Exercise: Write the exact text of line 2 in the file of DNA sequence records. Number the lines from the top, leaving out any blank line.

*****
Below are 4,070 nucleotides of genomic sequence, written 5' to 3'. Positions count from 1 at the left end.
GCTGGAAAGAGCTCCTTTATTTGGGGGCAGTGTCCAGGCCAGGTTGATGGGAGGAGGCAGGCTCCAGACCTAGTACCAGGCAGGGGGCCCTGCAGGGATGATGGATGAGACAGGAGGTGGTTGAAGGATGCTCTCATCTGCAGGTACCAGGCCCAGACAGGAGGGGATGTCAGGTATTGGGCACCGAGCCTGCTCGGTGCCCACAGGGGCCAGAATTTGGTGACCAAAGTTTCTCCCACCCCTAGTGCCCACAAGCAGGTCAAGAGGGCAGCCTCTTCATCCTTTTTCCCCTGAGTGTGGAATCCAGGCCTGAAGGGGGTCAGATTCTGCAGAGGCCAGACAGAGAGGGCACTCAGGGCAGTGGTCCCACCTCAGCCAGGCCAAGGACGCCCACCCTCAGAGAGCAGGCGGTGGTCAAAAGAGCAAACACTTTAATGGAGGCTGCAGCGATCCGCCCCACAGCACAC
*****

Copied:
GCTGGAAAGAGCTCCTTTATTTGGGGGCAGTGTCCAGGCCAGGTTGATGGGAGGAGGCAGGCTCCAGACCTAGTACCAGGCAGGGGGCCCTGCAGGGATGATGGATGAGACAGGAGGTGGTTGAAGGATGCTCTCATCTGCAGGTACCAGGCCCAGACAGGAGGGGATGTCAGGTATTGGGCACCGAGCCTGCTCGGTGCCCACAGGGGCCAGAATTTGGTGACCAAAGTTTCTCCCACCCCTAGTGCCCACAAGCAGGTCAAGAGGGCAGCCTCTTCATCCTTTTTCCCCTGAGTGTGGAATCCAGGCCTGAAGGGGGTCAGATTCTGCAGAGGCCAGACAGAGAGGGCACTCAGGGCAGTGGTCCCACCTCAGCCAGGCCAAGGACGCCCACCCTCAGAGAGCAGGCGGTGGTCAAAAGAGCAAACACTTTAATGGAGGCTGCAGCGATCCGCCCCACAGCACAC